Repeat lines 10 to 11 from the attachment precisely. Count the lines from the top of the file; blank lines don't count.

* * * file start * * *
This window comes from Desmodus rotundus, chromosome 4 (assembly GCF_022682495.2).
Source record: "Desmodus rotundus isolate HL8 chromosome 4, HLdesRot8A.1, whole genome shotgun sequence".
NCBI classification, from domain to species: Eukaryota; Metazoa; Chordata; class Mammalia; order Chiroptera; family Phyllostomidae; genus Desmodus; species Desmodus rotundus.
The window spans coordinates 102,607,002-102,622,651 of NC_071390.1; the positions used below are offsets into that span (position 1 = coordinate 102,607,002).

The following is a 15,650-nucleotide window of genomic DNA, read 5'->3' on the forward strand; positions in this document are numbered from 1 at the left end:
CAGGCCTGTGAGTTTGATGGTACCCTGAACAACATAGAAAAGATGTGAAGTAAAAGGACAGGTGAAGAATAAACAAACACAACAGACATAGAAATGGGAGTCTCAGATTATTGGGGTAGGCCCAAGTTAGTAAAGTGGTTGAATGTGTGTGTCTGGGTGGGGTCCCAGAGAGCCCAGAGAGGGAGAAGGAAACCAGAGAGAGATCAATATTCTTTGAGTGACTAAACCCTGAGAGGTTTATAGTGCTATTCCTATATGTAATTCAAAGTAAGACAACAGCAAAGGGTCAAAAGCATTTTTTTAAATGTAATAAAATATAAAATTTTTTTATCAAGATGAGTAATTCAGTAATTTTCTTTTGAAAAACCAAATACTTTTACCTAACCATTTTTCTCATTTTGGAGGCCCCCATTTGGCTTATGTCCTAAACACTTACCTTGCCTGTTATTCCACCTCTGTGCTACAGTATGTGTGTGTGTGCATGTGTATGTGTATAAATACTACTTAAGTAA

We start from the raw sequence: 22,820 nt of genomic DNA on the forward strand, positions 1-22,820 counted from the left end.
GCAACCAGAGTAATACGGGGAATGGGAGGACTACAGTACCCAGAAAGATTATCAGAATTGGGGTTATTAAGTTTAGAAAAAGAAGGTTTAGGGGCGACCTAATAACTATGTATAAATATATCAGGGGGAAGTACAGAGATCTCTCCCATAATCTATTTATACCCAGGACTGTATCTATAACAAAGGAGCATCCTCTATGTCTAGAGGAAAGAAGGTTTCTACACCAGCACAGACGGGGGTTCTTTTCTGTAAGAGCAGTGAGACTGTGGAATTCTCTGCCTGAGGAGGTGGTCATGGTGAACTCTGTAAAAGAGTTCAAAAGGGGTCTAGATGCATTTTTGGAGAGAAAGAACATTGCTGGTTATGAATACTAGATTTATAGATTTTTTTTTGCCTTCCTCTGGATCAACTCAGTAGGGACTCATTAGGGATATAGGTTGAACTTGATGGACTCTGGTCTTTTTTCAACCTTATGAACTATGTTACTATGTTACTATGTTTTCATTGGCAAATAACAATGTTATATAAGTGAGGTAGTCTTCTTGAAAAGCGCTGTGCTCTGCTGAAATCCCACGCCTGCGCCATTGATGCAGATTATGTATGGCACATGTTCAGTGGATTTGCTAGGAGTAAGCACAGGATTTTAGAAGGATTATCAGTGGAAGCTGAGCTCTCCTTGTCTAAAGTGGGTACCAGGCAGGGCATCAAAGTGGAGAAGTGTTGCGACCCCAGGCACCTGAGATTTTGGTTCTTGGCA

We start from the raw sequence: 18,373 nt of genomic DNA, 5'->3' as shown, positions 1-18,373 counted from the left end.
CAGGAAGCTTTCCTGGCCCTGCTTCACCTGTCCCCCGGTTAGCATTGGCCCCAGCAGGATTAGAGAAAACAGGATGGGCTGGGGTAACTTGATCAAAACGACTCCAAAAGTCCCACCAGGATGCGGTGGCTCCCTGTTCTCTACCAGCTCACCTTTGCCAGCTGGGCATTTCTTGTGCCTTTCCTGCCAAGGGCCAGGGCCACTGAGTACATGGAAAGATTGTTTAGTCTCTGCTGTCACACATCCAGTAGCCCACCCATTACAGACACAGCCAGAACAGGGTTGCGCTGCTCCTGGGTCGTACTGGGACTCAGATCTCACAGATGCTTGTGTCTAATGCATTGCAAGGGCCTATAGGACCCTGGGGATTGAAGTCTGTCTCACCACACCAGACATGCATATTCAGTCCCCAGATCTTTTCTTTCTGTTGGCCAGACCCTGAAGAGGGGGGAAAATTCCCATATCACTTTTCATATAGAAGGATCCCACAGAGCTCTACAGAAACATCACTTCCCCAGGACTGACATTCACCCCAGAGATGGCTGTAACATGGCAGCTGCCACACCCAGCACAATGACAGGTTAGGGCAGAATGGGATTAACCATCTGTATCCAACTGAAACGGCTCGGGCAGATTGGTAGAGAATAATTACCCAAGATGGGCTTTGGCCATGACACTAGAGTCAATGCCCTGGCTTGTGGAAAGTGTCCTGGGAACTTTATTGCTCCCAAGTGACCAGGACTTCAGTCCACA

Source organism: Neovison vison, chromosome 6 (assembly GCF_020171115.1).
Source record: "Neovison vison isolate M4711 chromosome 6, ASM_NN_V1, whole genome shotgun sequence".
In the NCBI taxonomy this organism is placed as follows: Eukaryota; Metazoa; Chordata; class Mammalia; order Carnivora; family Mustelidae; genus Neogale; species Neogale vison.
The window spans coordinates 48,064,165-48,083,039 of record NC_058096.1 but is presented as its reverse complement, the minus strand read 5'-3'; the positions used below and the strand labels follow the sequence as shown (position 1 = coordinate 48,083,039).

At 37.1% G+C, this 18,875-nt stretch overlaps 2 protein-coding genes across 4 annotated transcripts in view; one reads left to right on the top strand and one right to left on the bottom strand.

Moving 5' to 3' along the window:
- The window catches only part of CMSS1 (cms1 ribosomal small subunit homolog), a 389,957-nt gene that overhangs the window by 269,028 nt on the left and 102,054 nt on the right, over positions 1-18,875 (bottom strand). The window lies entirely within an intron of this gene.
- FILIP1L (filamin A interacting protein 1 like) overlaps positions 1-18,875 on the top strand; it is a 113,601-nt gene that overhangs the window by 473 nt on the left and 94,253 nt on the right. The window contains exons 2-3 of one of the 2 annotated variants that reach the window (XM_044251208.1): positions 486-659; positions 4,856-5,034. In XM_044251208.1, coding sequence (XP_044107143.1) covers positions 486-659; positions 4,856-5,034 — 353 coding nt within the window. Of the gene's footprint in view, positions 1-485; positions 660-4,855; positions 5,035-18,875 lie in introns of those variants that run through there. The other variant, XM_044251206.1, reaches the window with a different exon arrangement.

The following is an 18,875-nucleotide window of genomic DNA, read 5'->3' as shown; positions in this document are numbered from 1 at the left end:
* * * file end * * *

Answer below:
CAGGAAGCTTTCCTGGCCCTGCTTCACCTGTCCCCCGGTTAGCATTGGCCCCAGCAGGATTAGAGAAAACAGGATGGGCTGGGGTAACTTGATCAAAACGACTCCAAAAGTCCCACCAGGATGCGGTGGCTCCCTGTTCTCTACCAGCTCACCTTTGCCAGCTGGGCATTTCTTGTGCCTTTCCTGCCAAGGGCCAGGGCCACTGAGTACATGGAAAGATTGTTTAGTCTCTGCTGTCACACATCCAGTAGCCCACCCATTACAGACACAGCCAGAACAGGGTTGCGCTGCTCCTGGGTCGTACTGGGACTCAGATCTCACAGATGCTTGTGTCTAATGCATTGCAAGGGCCTATAGGACCCTGGGGATTGAAGTCTGTCTCACCACACCAGACATGCATATTCAGTCCCCAGATCTTTTCTTTCTGTTGGCCAGACCCTGAAGAGGGGGGAAAATTCCCATATCACTTTTCATATAGAAGGATCCCACAGAGCTCTACAGAAACATCACTTCCCCAGGACTGACATTCACCCCAGAGATGGCTGTAACATGGCAGCTGCCACACCCAGCACAATGACAGGTTAGGGCAGAATGGGATTAACCATCTGTATCCAACTGAAACGGCTCGGGCAGATTGGTAGAGAATAATTACCCAAGATGGGCTTTGGCCATGACACTAGAGTCAATGCCCTGGCTTGTGGAAAGTGTCCTGGGAACTTTATTGCTCCCAAGTGACCAGGACTTCAGTCCACA

Source organism: Neovison vison, chromosome 6 (assembly GCF_020171115.1).